Kroger Agreed To Purchase Rival Grocery Albertsons For $24.6 Billion


It was announced Friday that Kroger intends to acquire Albertsons in a deal valued at nearly $25 billion that will significantly impact the US retail industry.

This deal, expected to close in 2024, will combine two of the country’s largest supermarket chains into one and create one of the country’s largest private employers. A combined 710,000 workers work for these two companies – most of which are unionized in an industry with a low unionization rate – there are nearly 5,000 stores worldwide, and the companies produce over $200 billion in sales each year. According to the companies, they can reach 85 million households.

As the retail industry has been consolidating in recent years, merging the companies would make them more competitive against Amazon (AMZN), Walmart (WMT), and other retail giants. In addition to these companies, other discount chains, warehouse clubs, and online grocery stores have put pressure on traditional supermarkets.

The merger “accelerates our position as a more compelling alternative to larger and non-union competitors,” Kroger CEO Rodney McMullen said in a statement Friday.

If the deal is completed, it would be one of the largest mergers in US retail history – dwarfing Amazon’s acquisition of Whole Foods in 2017 for $13.7 billion. The company would become the third-largest retail chain in America by sales. Its combined market share in the $1.4 trillion grocery industry would be 13.5%, according to Morgan Stanley, making it the second largest grocer behind Walmart’s 15.5% share.

Companies are also experiencing higher costs, and the level of food inflation is at its highest level in decades. Last month, grocery prices continued to rise. In September, the food at home index, a proxy for grocery store prices, increased 0.7% over the month before and 13% over the previous year.

Consumers will benefit from the merger, and Kroger will invest half a billion dollars in lower prices from the savings generated by the merger. In addition to Albertsons’ high prices, analysts report that Kroger is considering lowering the prices of the chain.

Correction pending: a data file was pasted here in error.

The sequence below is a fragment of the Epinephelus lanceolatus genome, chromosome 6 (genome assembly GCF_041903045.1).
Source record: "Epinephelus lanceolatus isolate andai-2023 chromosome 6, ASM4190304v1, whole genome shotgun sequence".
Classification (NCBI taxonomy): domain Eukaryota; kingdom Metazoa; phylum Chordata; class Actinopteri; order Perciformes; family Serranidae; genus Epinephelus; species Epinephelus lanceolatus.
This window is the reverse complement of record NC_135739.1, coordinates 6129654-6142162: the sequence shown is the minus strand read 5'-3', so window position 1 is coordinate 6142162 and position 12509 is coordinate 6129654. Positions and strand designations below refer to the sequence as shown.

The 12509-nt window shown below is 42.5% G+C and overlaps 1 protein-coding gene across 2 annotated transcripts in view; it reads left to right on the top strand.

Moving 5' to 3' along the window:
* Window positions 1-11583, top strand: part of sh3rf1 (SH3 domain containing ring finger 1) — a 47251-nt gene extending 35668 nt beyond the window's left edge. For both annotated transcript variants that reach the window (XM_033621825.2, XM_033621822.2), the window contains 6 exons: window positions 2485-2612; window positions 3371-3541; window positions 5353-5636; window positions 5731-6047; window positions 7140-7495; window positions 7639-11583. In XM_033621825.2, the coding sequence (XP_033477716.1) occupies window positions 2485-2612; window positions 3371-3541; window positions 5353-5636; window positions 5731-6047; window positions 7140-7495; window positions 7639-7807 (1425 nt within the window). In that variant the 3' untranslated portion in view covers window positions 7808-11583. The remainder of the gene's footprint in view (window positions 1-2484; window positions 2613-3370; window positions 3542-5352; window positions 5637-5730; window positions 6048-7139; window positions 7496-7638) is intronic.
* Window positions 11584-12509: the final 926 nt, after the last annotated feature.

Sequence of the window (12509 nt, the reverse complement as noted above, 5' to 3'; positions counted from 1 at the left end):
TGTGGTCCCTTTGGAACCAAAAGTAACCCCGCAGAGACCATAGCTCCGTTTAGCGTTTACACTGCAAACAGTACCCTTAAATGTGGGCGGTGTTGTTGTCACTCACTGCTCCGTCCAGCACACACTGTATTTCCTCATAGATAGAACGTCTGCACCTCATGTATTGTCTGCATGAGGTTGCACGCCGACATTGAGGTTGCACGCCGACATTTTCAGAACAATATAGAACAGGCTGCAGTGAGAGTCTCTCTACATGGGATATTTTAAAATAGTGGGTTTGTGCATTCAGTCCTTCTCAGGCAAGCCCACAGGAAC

During the course of the past month, Kroger (KR) has purchased Albertsons (ALB) for $34.10 per share – roughly a 30% premium over the grocery chain’s average share price. In early trading Friday, Kroger shares (KR) fell 5%, while Albertsons shares dropped 7%.

There are dozens of grocery chains operated by the two companies. While Albertsons owns Safeway and Vons, Kroger owns Ralphs, Harris Teeter, Dillons, Fred Meyer, and many more. Efforts will be made to obtain antitrust clearance by spinning off nearly 400 stores to form a new competitor.

A few stores are expected to close if the deal goes through, and analysts believe that it will be a significant challenge for the company to pass an antitrust review.

In order to approve a deal of this size that directly affects consumers, regulators would have to examine it extensively, according to Joseph Feldman, an analyst with Telsey Advisory Group.

Dems, consumer watchdogs, and unions have already opposed the deal. Consumers say it would drive out competition and raise prices. As a result, smaller companies may attempt to consolidate in order to compete.

According to Senator Bernie Sanders, it is an “absolute disaster” and the Biden administration should reject it. An anti-monopoly organization, the American Economic Liberties Project, stated that the merger would have detrimental effects on the competition in the market, small businesses, and consumers.

The FTC is opposed to corporate consolidation. In the past, the regulator has blocked large retail mergers, including a proposed merger between Staples and Office Depot.

In the United States, the FTC is currently investigating anti-competitive practices in the grocery industry after requesting information last year from Kroger and others about the causes of empty shelves and surging prices.

Daisy Bharali is a freelance writer and editor specializing in culture, politics, women's health, and the intersection of these topics, with print and digital work published in Women's Health, Cosmopolitan, Airbnb Mag, and other publications. She is a BSc. Hons. Geology student at Hansraj College, Delhi University, so she is constantly daydreaming about Cookies.